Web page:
How to Interact with Beta Readers
Working with beta readers should be a pleasure. It’s important to find the right ones, offer them a reward that is valuable to them, and to maintain communication. When you contact your beta readers, clarify that the critique questions are optional.
Be upfront and honest about the type of critique you’re looking for, but never believe you’re entitled to receive it simply because you’ve offered to beta in return. Writers lead busy lives, and sometimes they simply don’t have the time or desire to meet your needs.
For another perspective on beta readers, read this guest post.
Turning Beta Readers into a Powerful Book Marketing Street Team
Once you’ve developed relationships with your beta readers, don’t drop them. These people are your early fans and will be happy to spread the word about your book once it’s finished.
Keep them involved, send them revisions, ask their opinions, thank them with free, autographed copies of your book. Ask them to take a photo with your book to post on social media and your website. The cost of printing and postage is cheap compared to the exposure you’ll get.
You can’t buy publicity like this. There are lots of ways to engage a community, choose what’s right for you.
- Social media
- Virtual meetings (like Zoom)
- In-person meetings, if you’ve got local fans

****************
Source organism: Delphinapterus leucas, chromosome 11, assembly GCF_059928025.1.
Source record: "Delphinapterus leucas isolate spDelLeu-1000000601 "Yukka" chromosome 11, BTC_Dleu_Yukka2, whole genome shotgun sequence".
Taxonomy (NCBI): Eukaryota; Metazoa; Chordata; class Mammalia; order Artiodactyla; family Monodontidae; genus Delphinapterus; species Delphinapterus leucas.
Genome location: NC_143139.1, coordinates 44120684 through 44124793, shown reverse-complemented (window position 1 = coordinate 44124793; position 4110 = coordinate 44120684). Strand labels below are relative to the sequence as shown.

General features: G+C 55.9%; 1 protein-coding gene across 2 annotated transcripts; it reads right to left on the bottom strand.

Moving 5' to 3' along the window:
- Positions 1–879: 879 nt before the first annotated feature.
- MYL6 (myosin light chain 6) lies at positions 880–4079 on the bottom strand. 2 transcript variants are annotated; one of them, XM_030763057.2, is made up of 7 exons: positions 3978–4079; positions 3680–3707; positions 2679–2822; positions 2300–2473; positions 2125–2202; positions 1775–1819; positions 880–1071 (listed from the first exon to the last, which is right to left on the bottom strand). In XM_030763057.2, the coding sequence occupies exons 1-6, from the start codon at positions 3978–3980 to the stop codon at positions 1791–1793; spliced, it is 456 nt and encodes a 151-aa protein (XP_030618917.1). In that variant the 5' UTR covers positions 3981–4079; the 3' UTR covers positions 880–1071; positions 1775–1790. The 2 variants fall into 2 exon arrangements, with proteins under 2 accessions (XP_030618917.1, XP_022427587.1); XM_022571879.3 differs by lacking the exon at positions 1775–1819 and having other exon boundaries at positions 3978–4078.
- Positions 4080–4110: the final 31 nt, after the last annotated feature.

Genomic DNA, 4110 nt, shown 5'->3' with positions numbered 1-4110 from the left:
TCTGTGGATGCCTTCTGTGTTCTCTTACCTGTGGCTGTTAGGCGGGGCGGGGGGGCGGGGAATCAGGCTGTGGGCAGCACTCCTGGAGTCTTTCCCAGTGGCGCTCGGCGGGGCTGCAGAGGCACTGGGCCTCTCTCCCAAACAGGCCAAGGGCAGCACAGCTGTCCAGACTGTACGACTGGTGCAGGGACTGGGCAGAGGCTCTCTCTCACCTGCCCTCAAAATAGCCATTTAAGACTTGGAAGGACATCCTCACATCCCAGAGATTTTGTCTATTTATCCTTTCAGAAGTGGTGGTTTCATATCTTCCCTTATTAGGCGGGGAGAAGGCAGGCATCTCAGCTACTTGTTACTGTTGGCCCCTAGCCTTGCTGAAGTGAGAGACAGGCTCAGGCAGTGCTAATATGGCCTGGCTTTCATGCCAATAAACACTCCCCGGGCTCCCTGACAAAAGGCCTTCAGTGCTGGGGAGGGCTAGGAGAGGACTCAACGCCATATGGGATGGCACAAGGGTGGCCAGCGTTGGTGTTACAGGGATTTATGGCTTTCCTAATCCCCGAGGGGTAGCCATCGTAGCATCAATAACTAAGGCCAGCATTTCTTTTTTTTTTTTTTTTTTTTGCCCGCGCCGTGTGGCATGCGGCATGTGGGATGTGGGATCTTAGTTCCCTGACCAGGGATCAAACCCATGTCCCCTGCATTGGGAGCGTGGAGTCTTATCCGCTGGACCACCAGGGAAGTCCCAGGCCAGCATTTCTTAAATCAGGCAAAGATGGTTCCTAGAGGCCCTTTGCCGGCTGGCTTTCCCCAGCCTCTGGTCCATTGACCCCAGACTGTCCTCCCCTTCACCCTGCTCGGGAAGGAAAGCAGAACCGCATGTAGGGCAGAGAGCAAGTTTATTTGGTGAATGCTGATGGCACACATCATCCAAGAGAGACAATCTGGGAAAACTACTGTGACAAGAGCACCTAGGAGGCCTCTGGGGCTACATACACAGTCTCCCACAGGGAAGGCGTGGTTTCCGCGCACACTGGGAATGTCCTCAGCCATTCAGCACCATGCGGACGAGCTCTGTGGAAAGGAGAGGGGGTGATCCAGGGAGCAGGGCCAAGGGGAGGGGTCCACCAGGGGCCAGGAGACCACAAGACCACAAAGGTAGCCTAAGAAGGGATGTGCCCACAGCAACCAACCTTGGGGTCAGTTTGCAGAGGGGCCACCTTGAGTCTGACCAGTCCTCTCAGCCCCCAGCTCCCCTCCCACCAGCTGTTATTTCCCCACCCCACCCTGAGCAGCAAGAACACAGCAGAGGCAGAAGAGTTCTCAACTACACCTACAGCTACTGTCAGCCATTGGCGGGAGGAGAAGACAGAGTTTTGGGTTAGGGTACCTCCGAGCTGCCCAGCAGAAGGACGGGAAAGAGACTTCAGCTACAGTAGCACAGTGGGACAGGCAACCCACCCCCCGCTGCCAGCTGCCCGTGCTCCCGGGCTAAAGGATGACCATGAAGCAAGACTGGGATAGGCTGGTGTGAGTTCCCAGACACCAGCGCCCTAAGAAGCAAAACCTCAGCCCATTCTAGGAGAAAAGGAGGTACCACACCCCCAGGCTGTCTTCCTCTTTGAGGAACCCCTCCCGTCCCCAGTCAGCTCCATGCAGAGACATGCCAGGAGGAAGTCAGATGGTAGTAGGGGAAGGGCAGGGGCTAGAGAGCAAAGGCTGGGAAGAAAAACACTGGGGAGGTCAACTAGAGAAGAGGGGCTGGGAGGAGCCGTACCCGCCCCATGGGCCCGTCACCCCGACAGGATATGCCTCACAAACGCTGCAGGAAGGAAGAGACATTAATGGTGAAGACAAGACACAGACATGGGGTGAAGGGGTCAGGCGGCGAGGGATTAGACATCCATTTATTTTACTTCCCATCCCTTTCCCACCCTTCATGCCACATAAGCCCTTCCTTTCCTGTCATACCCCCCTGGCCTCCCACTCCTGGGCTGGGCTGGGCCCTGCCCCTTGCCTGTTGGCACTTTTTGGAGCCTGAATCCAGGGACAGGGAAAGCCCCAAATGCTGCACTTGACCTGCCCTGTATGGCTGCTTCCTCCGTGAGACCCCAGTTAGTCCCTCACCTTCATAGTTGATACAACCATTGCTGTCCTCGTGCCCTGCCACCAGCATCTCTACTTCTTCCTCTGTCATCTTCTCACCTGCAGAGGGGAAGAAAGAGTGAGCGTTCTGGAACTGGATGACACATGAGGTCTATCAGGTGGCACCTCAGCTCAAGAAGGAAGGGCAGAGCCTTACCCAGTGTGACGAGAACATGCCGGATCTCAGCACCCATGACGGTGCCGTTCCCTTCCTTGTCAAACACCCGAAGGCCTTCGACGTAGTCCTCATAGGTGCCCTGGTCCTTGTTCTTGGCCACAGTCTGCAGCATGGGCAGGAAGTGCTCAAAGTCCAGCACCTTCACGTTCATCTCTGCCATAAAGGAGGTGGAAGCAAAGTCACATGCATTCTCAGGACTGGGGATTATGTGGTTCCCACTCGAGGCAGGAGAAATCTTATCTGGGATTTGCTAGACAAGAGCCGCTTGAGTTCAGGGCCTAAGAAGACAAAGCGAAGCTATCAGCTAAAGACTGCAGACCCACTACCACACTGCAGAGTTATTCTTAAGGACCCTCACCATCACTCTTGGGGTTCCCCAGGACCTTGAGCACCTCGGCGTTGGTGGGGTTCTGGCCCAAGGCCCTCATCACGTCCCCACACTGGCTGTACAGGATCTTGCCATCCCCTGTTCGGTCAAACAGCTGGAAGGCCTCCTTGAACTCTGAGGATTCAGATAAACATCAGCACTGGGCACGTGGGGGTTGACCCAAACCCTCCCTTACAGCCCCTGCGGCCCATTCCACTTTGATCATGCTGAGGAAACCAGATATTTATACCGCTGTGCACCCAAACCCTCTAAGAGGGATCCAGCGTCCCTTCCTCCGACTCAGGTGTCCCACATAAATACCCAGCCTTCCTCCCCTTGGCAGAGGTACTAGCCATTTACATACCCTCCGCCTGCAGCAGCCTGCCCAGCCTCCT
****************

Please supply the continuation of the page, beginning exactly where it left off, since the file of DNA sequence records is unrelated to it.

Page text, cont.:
- Email newsletters
Once your book is ready to launch you can ask them to prepare a review for Amazon for the first day of publication. This guest post contains more information on marketing street teams and more.
Create a Beta Reader Application
When recruiting beta readers, it’s best to set the bar high by asking them to apply to be a beta reader. Use Google Forms and make all questions required. You will be asking a lot from these people – but giving them rewards! – so it’s best if you know they can at least complete a form first, right? Ask them what social media platforms they use, if they belong to book groups, what other authors they read, if they use Goodreads or Library Thing, and why they want to be a beta reader for you. Make the last question optional: “Do you want me to know anything else about you?” and you’ll be surprised.
Beta readers can help you with editing, but you really should hire professional editing and proofreading before you publish your book. You can download my free book formatting guide for the next steps.
Stuart Horwitz, founder and principal of the award-winning Book Architecture, has spent over 15 years helping writers become authors. He is an essayist and poet, who has taught writing at Grub Street of Boston and Brown University.
Stuart has graciously allowed me to share his post with you on how to create a questionnaire to receive actionable answers from your beta readers and a few chapters from his book. Get Stuart’s Finish Your Book in Three Drafts here.